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art for the floor By Jenni Finlay

Far right: Tabriz Canal Aerial, from the Erased Heritage collection by Jan Kath Right: The Beast, from the Line and Spot collection by Zoe Luyendijk


hen it comes to handmade rugs, there really is a whole, wide world out there. A world of varying qualities and manufacturing techniques, a world of colour and design ideas, and a world of limitless possibilities to create that special piece that will set your interior environment apart from any other. I have been fortunate enough to be able to travel that world over the past few years, in search of the most exquisite and interesting handmade contemporary carpets. I have learned a lot along the way, witnessed masterpieces in the making and also viewed some very low quality and poorly made replicas (okay, I won’t hold back on calling them knock-offs) of talented designers ideas. It is an ever-changing and evolving industry, where younger, forward thinking players have created such a demand for modern rugs, that many established traditional rug producers have joined in on the quest to provide consumers with modern works of art for their floors. The concept of ‘art for the floor’ has been embraced by interior designers across the globe in both residential and commercial spaces. The pairing of good design with the work of highly skilled artisan weavers puts the stars of this industry ahead of all the rest. Jan Kath, the renowned German designer and a genius at his art, has won numerous awards for his work year after year. While he has obvious respect for traditional design, his signature manipulation of each classic pattern allows his rugs to be used in the most contemporary of interiors. He has found a way

to blend old world design with new ideas and colours, as well as blending ancient weaving techniques with different fibres and fascinating textures. Of special note at this year’s recent European show was his new collection called “Lost Weave”. The concept was inspired from old Moroccan boucherouite rugs, done in a loose, antique Tibetan technique. Even though Kath introduced the trend a few years ago of mixing traditional design

The desire for artistic hand-knotted carpets …is becoming a major component of today’s interiors… and modern elements with his highly acclaimed “Erased Classics” collection, this idea is still taking flight. Presented this year, and winning the prestigious title of ‘Best Collection Traditional’ is his new series called “Erased Heritage”. This collection is a modern interpretation of centuries old Oriental carpet designs, and will be appreciated by contemporary art and antique lovers alike. Walking the halls of the design shows in Europe, Asia and all over North America, one can clearly see that many manufacturers are following Kath’s lead — and there is no sign of this trend coming to an end. In fact, what I see is a newly discovered modern appreciation for tradition, quality, and all things handmade. Aside from Kath’s work, there are some incredible examples of modern design pro-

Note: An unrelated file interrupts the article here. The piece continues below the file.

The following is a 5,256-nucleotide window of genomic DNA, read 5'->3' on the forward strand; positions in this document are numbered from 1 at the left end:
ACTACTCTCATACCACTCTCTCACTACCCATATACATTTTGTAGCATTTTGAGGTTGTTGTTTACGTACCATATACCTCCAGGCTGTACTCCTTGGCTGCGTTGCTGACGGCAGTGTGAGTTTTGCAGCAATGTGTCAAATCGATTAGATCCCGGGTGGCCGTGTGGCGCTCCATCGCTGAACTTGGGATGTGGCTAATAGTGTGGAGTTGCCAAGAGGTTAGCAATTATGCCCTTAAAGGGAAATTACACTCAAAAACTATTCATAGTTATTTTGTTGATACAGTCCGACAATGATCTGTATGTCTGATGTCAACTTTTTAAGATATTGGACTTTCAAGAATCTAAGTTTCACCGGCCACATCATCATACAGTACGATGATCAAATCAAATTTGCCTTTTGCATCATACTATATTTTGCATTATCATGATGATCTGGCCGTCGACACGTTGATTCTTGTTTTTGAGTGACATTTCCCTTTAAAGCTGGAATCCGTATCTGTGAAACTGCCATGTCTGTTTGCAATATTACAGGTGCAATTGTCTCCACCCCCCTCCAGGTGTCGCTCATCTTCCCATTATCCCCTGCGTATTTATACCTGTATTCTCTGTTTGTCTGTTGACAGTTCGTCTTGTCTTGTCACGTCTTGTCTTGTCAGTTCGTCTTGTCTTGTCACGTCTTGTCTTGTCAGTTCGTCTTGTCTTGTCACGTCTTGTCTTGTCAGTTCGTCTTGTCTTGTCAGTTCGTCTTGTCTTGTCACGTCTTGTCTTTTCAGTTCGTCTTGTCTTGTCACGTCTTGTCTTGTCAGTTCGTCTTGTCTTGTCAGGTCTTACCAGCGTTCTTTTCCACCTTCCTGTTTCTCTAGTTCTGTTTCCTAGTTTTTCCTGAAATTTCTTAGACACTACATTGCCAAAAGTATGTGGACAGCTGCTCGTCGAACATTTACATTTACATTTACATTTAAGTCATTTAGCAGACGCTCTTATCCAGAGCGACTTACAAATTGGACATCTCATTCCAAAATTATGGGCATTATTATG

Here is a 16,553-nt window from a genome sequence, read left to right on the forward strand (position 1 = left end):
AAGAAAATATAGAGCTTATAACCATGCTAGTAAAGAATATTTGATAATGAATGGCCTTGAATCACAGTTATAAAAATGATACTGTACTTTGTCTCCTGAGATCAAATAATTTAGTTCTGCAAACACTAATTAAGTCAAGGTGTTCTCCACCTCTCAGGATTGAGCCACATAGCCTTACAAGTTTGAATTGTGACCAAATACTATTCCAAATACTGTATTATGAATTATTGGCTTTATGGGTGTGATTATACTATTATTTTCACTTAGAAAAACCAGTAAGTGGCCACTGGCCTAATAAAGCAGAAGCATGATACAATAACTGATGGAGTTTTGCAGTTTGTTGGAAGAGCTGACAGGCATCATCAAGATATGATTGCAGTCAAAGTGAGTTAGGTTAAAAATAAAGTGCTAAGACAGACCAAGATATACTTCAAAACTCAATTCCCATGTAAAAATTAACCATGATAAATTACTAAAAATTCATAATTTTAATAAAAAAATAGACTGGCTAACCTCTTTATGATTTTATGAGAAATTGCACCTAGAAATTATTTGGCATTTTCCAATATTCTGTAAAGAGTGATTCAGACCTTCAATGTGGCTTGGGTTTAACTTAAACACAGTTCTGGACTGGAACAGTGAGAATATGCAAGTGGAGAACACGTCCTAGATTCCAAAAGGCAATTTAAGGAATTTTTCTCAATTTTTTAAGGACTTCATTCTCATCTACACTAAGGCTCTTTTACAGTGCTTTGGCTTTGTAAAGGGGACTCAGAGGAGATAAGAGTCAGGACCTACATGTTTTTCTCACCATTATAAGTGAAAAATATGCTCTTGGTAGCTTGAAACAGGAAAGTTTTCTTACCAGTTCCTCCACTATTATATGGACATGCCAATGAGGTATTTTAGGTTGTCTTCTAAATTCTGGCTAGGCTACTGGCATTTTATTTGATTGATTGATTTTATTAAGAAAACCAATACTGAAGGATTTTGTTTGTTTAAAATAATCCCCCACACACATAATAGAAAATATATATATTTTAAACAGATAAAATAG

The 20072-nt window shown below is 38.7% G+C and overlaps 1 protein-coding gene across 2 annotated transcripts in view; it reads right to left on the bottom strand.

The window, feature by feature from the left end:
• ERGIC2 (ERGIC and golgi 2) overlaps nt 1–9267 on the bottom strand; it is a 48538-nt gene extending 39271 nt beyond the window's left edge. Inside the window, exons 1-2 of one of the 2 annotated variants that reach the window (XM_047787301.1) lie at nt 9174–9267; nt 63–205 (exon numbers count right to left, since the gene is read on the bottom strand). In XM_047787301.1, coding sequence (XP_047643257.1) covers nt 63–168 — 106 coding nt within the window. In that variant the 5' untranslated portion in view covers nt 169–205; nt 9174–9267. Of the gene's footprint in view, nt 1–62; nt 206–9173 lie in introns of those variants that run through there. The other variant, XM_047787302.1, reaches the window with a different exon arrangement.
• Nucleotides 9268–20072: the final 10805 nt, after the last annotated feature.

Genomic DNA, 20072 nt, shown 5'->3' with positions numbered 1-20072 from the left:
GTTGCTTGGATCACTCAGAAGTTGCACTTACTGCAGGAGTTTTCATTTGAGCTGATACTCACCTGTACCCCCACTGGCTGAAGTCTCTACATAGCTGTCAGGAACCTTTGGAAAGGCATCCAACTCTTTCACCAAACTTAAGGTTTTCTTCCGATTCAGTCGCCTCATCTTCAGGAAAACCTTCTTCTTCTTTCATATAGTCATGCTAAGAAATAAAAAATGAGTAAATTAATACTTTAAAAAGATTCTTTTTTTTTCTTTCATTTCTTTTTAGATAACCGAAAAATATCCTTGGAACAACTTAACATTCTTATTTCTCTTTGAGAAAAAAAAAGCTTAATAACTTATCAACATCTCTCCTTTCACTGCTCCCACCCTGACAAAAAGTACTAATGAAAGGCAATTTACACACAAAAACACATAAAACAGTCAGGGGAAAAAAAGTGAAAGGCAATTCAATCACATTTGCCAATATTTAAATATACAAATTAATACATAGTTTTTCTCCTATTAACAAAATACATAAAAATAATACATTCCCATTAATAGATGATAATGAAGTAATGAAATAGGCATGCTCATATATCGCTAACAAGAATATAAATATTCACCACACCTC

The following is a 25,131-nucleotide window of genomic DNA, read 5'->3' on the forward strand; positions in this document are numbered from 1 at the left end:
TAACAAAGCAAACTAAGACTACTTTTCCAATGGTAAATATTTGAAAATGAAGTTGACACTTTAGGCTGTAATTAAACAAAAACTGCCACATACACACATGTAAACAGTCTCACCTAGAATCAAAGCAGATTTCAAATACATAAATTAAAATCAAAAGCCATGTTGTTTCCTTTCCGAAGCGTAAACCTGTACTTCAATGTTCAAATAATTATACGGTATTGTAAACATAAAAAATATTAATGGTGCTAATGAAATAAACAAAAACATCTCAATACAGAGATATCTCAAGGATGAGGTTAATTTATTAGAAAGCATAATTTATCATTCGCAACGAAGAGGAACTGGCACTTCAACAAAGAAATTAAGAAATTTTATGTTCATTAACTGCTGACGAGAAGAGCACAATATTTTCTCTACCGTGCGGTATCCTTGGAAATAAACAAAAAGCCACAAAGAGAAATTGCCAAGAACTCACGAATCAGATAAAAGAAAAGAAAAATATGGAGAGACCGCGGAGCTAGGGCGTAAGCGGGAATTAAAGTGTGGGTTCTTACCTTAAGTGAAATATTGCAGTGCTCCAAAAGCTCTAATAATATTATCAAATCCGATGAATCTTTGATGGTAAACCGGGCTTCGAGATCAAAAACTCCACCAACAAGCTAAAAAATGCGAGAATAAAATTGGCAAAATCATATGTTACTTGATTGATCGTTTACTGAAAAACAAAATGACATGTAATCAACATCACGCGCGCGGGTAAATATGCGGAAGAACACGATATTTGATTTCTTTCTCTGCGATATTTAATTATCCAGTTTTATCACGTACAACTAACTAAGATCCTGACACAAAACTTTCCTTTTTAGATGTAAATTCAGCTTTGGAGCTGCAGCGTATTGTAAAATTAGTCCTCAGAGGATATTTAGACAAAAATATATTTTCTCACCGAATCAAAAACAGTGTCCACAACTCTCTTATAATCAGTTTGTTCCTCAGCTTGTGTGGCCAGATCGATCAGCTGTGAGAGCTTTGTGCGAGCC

duced by carpet manufacturers worldwide. After searching the globe for the best of the best, one of the most talented rug designers is right here in our own backyard: Zoe Luyendijk. She designs unbelievable custom contemporary carpets from her home studio in Langley, B.C. and is an industry leader. She and her partner Murray are responsible for creating, together with highly skilled artisan weavers in Nepal, a technique of blending infinite colours and natural fibres to create her nature-inspired works of art. Drawing insight from her surroundings — our beautiful coastal waters and forests — as well as myths and stories from other times and cultures, Zoe has gained international recognition. Other producers have tried to embrace the trend of recreating organic beauty from nature in an artistic modern carpet, but Zoe’s pieces stand above all the rest. She has recently launched four new collections, including the highly anticipated Tofino collection and the Line and Spot collection. All of her designs can be made in any colour combination imaginable. The desire for artistic hand-knotted carpets made of natural fibres is becoming a major component of today’s interiors, and not just in the home. High fashion retail shops, boutique hotel lobbies, corporate executive offices, reception areas and meeting rooms are now becoming common places to spot a beautiful handmade rug. Again, art for the floors is the idea. The rug can become the focal point for the whole setting with bold colour combinations that stand alone, or it can be a subtle backdrop to transform previously uninviting spaces into luxurious and welcoming rooms. Interior designers are increasingly embracing the idea of having custom rugs designed specifically with their client’s needs in mind — especially in corporate environments where durability and longevity are key. For this, they rely upon industry professionals who can guide them in the right direction and to the right product to suit the space. DQ Jenni Finlay is the rug buyer for Colin Campbell, with showrooms catering to the design trade in both Vancouver and Calgary. She has worked closely on many custom residential and commercial projects with some of Western Canada’s most well known interior designers. Spring 2013 | DESIGN QUARTERLY


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